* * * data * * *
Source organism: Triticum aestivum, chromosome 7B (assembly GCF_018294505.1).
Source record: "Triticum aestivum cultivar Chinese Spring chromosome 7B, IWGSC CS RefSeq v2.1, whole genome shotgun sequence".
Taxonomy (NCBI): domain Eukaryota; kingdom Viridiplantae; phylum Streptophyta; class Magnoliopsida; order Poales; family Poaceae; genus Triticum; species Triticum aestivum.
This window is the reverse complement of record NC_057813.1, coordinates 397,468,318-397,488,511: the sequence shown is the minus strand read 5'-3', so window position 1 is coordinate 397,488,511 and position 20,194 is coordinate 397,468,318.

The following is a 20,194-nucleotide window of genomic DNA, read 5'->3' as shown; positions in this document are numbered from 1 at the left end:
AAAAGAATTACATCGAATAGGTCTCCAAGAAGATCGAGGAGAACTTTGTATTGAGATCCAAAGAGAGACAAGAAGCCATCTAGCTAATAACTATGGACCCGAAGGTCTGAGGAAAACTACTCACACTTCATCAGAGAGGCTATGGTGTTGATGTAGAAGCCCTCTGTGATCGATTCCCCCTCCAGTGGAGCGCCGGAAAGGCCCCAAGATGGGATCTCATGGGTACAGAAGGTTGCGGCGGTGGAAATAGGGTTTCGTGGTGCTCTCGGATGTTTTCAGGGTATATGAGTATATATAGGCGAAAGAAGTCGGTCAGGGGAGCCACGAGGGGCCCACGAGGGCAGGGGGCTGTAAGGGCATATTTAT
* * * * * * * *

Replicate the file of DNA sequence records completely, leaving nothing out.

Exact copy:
Source organism: Triticum aestivum, chromosome 7B (assembly GCF_018294505.1).
Source record: "Triticum aestivum cultivar Chinese Spring chromosome 7B, IWGSC CS RefSeq v2.1, whole genome shotgun sequence".
Taxonomy (NCBI): domain Eukaryota; kingdom Viridiplantae; phylum Streptophyta; class Magnoliopsida; order Poales; family Poaceae; genus Triticum; species Triticum aestivum.
This window is the reverse complement of record NC_057813.1, coordinates 397,468,318-397,488,511: the sequence shown is the minus strand read 5'-3', so window position 1 is coordinate 397,488,511 and position 20,194 is coordinate 397,468,318.

The following is a 20,194-nucleotide window of genomic DNA, read 5'->3' as shown; positions in this document are numbered from 1 at the left end:
AAAAGAATTACATCGAATAGGTCTCCAAGAAGATCGAGGAGAACTTTGTATTGAGATCCAAAGAGAGACAAGAAGCCATCTAGCTAATAACTATGGACCCGAAGGTCTGAGGAAAACTACTCACACTTCATCAGAGAGGCTATGGTGTTGATGTAGAAGCCCTCTGTGATCGATTCCCCCTCCAGTGGAGCGCCGGAAAGGCCCCAAGATGGGATCTCATGGGTACAGAAGGTTGCGGCGGTGGAAATAGGGTTTCGTGGTGCTCTCGGATGTTTTCAGGGTATATGAGTATATATAGGCGAAAGAAGTCGGTCAGGGGAGCCACGAGGGGCCCACGAGGGCAGGGGGCTGTAAGGGCATATTTAT